The picture painted by an Environmental Protection Agency report this week is stark.
Once again our emissions targets are missed, once again agriculture emerges as the biggest contributor to the failure. It’s a touchy subject in the agriculture world.
Unfortunate coincidence that the EPA report was published on the same day the meat and diary industries joined forces to launch a campaign setting out the benefits of meat and dairy. They’ve a good news story to sell, they say, they just picked a bad day to sell it.
Food production is carbon intensive, like any manufacturing process. Ireland is different to our nearest neighbours. We are not – and have never been – heavily industrialised.
Agriculture is our biggest contributor to emissions because it’s our dominant industry. The agriculture lobby says that distorts the reality. It’s not the real picture they say.
Joe Healy, the President of the IFA appeared on Morning Ireland on Thursday, straight out of the traps he said he accepted the EPA’s findings, but almost immediately qualified his endorsement. He told Gavin Jennings the report was “probably not a proper measurement, the real measurement is the emissions per kilo of food produced, it’s only at that stage you are comparing apples with apples”.
He said that, because he knows when it comes to that measurement, we score well.
There is really only one question arising from his comment – is the agriculture sector the biggest offender when it comes to emissions increases? The answer is yes. There is no debate.
Agriculture emissions were up 1.9% in 2018, the biggest driver of that increase, according to the EPA, is the higher number of dairy cows in the country.
In Europe Ireland has the rather undistinguished honour of having its agri sector as the biggest share of green house gases (GHGs) in a member state.
But there is a reality. Even though agriculture is the biggest source of GHGs, there is a context. If we had a car industry like Germany, or a big steel industry, agriculture emissions would be dwarfed. But we don’t and so the agriculture sector has to deal with the reality.
Its biggest defence, and it is true, is that Ireland’s farmers are actually very carbon efficient.
Our dairy farmers are, according to the EU Joint Research Centre, the most carbon efficient in Europe. Our beef farmers are in the top five in the EU. Our temperate climate, ability to grow grass and feed animals naturally without high levels of feed or housing, are all big advantages.
Some have claimed that the cold snap in 2018 may have increased emissions from the agriculture sector, it slowed grass growth and took animals off grass.
Zoe Kavanagh, who heads up the National Diary Council, set it out clearly to us this week, “every ten extra days the animals spend indoors – that’s a 1.7% increase in greenhouse gas emissions”.
Household emissions jumped 8% because of the cold snap, it stands to reason agriculture would jump to.
The increase in the dairy herd gets the blame by the EPA.
No doubt it’s severely hampering efforts to reduce emissions, but when you compare the explosion in the size of the national dairy herd and the slight increase in overall agriculture emissions, you’d have to conclude efforts to deal with the issue are working.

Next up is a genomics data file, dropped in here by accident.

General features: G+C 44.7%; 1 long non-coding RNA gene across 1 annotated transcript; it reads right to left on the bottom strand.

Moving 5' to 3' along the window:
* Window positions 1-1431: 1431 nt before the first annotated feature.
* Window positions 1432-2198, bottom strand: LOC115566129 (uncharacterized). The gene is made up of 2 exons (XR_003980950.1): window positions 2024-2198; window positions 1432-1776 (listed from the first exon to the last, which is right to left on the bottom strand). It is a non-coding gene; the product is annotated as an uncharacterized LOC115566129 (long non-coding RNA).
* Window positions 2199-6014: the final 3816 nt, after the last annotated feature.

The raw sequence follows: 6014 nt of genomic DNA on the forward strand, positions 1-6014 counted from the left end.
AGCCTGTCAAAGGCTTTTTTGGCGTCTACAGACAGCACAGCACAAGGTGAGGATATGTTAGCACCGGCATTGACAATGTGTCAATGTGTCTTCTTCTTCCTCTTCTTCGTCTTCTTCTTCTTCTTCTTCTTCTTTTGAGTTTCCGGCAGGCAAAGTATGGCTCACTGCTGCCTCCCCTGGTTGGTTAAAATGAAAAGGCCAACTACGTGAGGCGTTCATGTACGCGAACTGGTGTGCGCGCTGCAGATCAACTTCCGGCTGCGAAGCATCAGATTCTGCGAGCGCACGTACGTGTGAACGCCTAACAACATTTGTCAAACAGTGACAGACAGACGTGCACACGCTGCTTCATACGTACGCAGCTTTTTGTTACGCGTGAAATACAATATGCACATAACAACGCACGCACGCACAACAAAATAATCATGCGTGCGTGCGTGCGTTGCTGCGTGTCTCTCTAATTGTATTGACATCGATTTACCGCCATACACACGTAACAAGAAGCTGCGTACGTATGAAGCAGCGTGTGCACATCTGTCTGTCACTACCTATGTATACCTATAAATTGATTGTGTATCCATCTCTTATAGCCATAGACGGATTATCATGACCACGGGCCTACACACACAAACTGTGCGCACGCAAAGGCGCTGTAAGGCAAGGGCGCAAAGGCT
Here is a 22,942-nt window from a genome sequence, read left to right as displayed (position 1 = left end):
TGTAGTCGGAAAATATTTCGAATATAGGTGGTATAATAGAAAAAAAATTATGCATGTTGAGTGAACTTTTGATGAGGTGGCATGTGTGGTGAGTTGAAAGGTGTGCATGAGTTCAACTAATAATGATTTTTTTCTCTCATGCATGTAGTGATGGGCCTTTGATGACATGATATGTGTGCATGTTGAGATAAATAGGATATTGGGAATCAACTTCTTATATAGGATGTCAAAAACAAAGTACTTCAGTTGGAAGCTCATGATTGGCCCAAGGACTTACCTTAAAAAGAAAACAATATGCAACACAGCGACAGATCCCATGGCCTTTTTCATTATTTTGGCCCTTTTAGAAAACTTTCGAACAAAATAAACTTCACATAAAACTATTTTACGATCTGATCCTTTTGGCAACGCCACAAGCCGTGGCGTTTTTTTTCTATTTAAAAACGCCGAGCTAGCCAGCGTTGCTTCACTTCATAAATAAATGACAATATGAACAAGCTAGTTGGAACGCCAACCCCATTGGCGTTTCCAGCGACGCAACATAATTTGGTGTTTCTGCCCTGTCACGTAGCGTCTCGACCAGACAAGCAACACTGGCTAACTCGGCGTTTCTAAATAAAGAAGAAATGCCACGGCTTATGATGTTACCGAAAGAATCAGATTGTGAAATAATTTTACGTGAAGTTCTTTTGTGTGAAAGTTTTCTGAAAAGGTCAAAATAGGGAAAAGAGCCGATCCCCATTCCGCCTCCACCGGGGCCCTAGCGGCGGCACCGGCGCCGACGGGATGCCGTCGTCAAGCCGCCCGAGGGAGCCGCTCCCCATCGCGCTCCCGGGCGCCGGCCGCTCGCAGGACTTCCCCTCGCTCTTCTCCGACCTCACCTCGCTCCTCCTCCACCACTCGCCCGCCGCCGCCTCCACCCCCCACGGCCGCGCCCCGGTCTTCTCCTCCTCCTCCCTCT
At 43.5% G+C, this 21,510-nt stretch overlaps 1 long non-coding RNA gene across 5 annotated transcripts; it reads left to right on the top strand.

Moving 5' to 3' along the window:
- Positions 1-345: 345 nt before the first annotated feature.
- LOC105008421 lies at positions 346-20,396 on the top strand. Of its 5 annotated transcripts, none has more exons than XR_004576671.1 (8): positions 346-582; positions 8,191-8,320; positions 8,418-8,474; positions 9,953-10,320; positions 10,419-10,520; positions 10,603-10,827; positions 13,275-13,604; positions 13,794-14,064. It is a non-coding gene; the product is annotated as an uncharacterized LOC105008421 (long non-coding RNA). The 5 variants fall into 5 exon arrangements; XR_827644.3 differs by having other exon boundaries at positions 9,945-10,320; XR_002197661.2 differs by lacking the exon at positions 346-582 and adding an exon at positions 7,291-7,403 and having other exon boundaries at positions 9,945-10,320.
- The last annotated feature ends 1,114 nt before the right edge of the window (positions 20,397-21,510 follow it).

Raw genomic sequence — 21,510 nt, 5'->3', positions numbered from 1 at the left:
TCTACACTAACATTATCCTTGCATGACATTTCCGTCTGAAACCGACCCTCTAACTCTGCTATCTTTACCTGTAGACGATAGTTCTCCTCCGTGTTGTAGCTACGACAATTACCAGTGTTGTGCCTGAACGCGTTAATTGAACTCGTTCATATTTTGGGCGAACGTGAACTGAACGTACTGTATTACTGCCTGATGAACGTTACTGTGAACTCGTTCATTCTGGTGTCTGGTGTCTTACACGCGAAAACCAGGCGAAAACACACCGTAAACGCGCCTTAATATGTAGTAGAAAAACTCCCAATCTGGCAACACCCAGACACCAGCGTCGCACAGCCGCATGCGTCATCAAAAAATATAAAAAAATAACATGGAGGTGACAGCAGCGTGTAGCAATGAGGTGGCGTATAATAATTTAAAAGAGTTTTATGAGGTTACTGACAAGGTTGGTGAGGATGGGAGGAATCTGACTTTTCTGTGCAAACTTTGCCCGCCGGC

Some people will disagree vehemently with that. They argue for less dairy and less meat, but, if consumer demands globally are to be met, shouldn’t they at least be served by carbon efficient systems?
The agriculture sector here has a detailed plan on emissions reductions. A very dense and numbers laden report on the issue was completed by Teagasc, the not so catchy title, ‘An Analysis of Abatement Potential of Greenhouse Gas Emissions in Ireland Agriculture 2021-2030’, sets out in painstaking detail what needs to happen, where, when and how.
It feeds massively into the Government’s Climate Action Plan. It sets out clear targets for reductions in emissions – agriculture cannot be criticised for lack of research or preparation on carbon reduction targets.
The head of Bord Bia knows that despite the issues, Ireland has a trump card, so, as she helped launch the ‘Meat and Dairy Facts’ campaign she clung to it, Tara McCarthy said: “The world needs more food, that is a fact and food production does cause emissions, that is a fact.
“Irish food production is one of the most efficient around the world and from European measurements we know we are the best at dairy in Europe and the top five when it comes to beef in Europe,” she said.
But there is an uncomfortable reality. Agriculture is in the firing line. The United Nations has identified a number of what it called “environmentally harmful subsidies”, they are helpfully set out in the UN Strategic Development Goals. Agri export subsidies top the list.
Eurostat and the OECD have also joined into the UN approach to assess the environmental impact of state and EU subsidies.
The Central Statistics Office published a research paper on the subject earlier this year. It sets out in black and white what it calls, ‘Direct Potentially Environmentally Damaging Subsidies’.
In Ireland, cattle subsidies of €55.9m (2016) make the list, as do some fishing subsidies and PSO levies for electricity generation. Then one jumps off the page, ‘Bord Bia Marketing and Promotional Expenditure’ recorded at €33.7m for 2016.
If the Central Statistics Office is publishing research papers identifying the funding of a vital promotional agency like Bord Bia as a subsidy which is, ‘Potentially Environmentally Damaging’ – isn’t it time for a deeper more meaningful conversation?